You're welcome. I actually have an excel spread sheet with all the expenses so I can try to figure out what will be the best use of my dollars and save the most tax dollars. I started it last year when I was trying to figure out how much we could take out of my sons 529 account without tax or penalties and still let him get the maximum from the Hope tax credit. We probably under withdrew from the 529 as I was in the midst of figuring when I had to go to England suddenly because of a family illness. So we guesstimated and were very conservative. I am already keeping a very close track this year. But it is actually simpler because my son has stopped going to college - permanently this time I think :( so it is just my daughter and hers is a case of figuring out how much of her scholarship/grants are taxable. There is some rule about being able to take money out of the 529 account without penalty if it is because without penalty if it is because the student has scholarships but i have not quite plucked up the nerve to approach that yet.

    The differing rules for each tax exemption make my head spin a bit.
  • swimcatsmomswimcatsmom Registered User Posts: 15,649 Senior Member
    -since expenses will likely be greater than 529 funds, why not withdraw for purchases well within the definition of qualified educational expenses?

    The only thing to be cautious about here is tying it in with the other possible tax benefits as you cannot 'double dip' by using the same qualified expenses for more than one benefit. So, for instance, if you are eligible for the hope tax credit, it may be more beneficial to not use 529 account funds to pay for the first $2200 of tuition and fees as they could get you a tax credit of $1650 (100% of the 1st $1100 and 50% of the 2nd $1100). If are using that $2200 to justify a 529 account withdrawal you cannot also use it to claim the tax credit. So really a good idea to have a look at the options first and see what will be the most beneficial.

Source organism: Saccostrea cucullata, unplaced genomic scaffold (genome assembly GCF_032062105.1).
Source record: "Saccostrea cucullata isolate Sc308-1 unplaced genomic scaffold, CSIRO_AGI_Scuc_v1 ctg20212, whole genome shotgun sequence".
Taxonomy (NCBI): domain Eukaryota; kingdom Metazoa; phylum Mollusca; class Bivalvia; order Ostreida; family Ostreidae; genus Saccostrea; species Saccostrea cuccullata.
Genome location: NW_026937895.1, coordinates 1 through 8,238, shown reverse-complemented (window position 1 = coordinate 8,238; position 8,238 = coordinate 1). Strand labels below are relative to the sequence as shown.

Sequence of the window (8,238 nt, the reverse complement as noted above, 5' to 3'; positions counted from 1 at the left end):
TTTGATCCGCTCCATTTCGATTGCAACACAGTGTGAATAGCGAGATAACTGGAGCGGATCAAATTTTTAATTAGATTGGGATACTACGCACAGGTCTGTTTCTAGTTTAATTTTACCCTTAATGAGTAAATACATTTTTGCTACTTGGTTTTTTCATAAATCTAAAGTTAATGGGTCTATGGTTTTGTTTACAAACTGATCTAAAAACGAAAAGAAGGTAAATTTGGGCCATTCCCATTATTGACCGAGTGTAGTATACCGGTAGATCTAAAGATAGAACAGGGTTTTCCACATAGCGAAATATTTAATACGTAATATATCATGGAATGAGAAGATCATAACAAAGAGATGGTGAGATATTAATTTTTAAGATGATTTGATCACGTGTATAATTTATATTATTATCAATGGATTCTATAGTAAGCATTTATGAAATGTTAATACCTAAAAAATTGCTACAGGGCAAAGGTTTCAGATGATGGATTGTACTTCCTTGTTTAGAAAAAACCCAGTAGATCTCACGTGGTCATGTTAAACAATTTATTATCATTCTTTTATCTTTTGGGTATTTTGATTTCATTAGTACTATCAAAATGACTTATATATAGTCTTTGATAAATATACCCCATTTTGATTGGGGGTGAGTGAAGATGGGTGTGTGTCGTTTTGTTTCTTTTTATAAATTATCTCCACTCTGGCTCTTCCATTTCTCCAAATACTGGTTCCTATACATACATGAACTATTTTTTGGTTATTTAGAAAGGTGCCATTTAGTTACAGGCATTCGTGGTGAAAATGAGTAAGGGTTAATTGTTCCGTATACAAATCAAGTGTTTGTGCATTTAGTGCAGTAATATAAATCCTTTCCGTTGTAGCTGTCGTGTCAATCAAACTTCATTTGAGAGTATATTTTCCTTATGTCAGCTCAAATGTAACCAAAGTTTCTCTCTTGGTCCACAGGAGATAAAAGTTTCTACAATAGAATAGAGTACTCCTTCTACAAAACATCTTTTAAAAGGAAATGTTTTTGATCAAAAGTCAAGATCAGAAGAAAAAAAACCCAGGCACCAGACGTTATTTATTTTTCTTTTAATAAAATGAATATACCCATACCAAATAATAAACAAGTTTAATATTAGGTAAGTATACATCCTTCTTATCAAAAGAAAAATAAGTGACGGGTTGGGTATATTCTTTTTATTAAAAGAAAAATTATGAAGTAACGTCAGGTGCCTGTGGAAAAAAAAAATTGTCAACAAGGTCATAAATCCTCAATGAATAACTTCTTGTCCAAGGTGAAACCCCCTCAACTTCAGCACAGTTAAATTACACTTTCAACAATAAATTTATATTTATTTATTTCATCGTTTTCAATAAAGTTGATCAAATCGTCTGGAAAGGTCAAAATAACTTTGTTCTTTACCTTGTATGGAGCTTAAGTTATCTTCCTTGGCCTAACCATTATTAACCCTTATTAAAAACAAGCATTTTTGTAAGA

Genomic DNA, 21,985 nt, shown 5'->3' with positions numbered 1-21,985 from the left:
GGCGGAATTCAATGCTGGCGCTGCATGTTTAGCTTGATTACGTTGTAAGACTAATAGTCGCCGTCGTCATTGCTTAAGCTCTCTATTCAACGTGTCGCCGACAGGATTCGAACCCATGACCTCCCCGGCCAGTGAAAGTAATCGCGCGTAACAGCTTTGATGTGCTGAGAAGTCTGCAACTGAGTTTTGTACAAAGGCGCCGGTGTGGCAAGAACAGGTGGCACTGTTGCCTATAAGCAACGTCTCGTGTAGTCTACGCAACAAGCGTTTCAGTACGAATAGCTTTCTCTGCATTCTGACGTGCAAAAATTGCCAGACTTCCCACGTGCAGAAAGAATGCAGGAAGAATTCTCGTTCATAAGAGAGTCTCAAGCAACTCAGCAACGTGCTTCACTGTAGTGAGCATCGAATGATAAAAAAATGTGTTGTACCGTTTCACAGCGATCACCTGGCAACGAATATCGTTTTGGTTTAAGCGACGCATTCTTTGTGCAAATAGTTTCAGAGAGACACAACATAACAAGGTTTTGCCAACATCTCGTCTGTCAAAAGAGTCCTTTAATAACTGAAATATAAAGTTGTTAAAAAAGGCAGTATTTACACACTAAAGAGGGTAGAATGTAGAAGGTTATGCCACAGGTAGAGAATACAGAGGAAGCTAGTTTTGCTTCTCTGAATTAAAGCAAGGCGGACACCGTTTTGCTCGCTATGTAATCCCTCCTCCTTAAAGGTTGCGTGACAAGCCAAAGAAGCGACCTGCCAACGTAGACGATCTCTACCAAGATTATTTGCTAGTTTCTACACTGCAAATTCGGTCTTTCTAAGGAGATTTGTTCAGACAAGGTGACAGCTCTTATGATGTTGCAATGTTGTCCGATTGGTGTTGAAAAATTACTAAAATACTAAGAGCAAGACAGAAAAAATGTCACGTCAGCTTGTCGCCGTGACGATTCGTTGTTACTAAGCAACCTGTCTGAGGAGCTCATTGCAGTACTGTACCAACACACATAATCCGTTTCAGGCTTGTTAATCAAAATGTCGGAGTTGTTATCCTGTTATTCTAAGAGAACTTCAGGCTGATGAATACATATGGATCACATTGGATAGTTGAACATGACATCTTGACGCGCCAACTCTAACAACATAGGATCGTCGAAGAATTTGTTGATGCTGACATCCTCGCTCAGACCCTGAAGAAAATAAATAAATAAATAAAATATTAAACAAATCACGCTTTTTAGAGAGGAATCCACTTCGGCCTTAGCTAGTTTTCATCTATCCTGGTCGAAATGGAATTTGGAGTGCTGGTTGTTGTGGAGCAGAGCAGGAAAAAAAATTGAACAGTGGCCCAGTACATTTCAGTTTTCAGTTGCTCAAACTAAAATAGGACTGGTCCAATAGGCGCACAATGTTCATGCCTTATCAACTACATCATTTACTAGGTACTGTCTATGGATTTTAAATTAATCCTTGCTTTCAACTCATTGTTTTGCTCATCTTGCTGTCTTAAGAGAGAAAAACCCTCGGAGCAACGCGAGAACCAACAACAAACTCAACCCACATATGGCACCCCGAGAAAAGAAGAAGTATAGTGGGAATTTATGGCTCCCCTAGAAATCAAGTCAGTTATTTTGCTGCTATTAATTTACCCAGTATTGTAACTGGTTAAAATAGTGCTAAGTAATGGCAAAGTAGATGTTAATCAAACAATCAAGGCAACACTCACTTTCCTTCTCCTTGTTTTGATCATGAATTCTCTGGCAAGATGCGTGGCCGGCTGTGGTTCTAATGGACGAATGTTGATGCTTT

• thisoldmanthisoldman Registered User Posts: 1,045 Senior Member
    ask them if books are specifically required, pencils and paper. I very much doubt that any one can find a "required" item other than tuition and mandatory fees.

    A reasonable person would imagine that a student would be "required" to have a computer for engineering, computer science (at least in S program), or design. Actually not, because pencil and paper are still necessary. However, homework that requires words and sentences, the requirement is to submit via computer-internet-doc.format. Therefore, if the English class does not specifically require a computer, how does one submit a paper without a computer? How does a computer programmer test a program without a computer, if access to school's equipment is limited?

    In my day, we did not have to have a typewriter, but all papers must be submitted typed.

    Reread your 529 prospectus and see how open the conditions are; Here is Oregon's: "Qualified Higher Education Expenses currently include tuition, fees, books, supplies, and equipment, for the enrollment or the attendance of a Designated Beneficiary...

    Ask a college student, "what exactly is required, and is that requirement written down. " The best I can do is "required reading".

    no cheese left.
  • thisoldmanthisoldman Registered User Posts: 1,045 Senior Member
    Very few of us will have 529's that exceed expenses. Those that do, have all the cheese. :)

    the cheese stinks.
  • Lafalum84Lafalum84 Registered User Posts: 7,532 Senior Member
    I just called Fidelity (our 529 manager), got a form and filled it out. Used it to pay for tuition, room & board. We paid books etc (and laptop) from other funds. I figure as long as what we pull out of the 529 is equal-to-or-less-than the price of tuition, room & board, we're good with the gov't.